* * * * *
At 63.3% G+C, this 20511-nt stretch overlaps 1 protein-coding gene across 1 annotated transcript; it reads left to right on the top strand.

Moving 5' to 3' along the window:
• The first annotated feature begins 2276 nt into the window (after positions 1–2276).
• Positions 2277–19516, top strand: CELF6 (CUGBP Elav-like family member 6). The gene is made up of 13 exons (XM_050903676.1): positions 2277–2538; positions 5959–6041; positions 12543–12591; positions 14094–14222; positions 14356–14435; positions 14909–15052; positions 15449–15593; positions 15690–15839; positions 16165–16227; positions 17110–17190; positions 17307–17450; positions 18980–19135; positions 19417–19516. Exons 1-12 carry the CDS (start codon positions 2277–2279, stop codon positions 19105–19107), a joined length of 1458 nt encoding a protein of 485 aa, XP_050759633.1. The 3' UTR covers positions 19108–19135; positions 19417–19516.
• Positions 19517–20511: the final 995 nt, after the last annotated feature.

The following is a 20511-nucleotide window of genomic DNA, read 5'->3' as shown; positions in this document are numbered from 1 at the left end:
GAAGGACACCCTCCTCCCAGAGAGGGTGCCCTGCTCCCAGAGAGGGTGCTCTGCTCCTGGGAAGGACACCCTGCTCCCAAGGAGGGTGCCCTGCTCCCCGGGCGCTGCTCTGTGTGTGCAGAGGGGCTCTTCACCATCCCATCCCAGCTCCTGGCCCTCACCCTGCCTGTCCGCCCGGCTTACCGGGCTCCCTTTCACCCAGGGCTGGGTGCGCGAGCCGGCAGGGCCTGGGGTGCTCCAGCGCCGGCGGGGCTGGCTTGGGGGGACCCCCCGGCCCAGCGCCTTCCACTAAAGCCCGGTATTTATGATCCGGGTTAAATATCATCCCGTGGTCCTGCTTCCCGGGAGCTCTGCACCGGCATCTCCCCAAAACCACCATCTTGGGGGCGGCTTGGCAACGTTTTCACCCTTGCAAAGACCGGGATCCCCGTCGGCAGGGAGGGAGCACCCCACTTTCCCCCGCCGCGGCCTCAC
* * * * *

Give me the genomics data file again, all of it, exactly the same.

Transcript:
At 63.3% G+C, this 20511-nt stretch overlaps 1 protein-coding gene across 1 annotated transcript; it reads left to right on the top strand.

Moving 5' to 3' along the window:
• The first annotated feature begins 2276 nt into the window (after positions 1–2276).
• Positions 2277–19516, top strand: CELF6 (CUGBP Elav-like family member 6). The gene is made up of 13 exons (XM_050903676.1): positions 2277–2538; positions 5959–6041; positions 12543–12591; positions 14094–14222; positions 14356–14435; positions 14909–15052; positions 15449–15593; positions 15690–15839; positions 16165–16227; positions 17110–17190; positions 17307–17450; positions 18980–19135; positions 19417–19516. Exons 1-12 carry the CDS (start codon positions 2277–2279, stop codon positions 19105–19107), a joined length of 1458 nt encoding a protein of 485 aa, XP_050759633.1. The 3' UTR covers positions 19108–19135; positions 19417–19516.
• Positions 19517–20511: the final 995 nt, after the last annotated feature.

The following is a 20511-nucleotide window of genomic DNA, read 5'->3' as shown; positions in this document are numbered from 1 at the left end:
GAAGGACACCCTCCTCCCAGAGAGGGTGCCCTGCTCCCAGAGAGGGTGCTCTGCTCCTGGGAAGGACACCCTGCTCCCAAGGAGGGTGCCCTGCTCCCCGGGCGCTGCTCTGTGTGTGCAGAGGGGCTCTTCACCATCCCATCCCAGCTCCTGGCCCTCACCCTGCCTGTCCGCCCGGCTTACCGGGCTCCCTTTCACCCAGGGCTGGGTGCGCGAGCCGGCAGGGCCTGGGGTGCTCCAGCGCCGGCGGGGCTGGCTTGGGGGGACCCCCCGGCCCAGCGCCTTCCACTAAAGCCCGGTATTTATGATCCGGGTTAAATATCATCCCGTGGTCCTGCTTCCCGGGAGCTCTGCACCGGCATCTCCCCAAAACCACCATCTTGGGGGCGGCTTGGCAACGTTTTCACCCTTGCAAAGACCGGGATCCCCGTCGGCAGGGAGGGAGCACCCCACTTTCCCCCGCCGCGGCCTCAC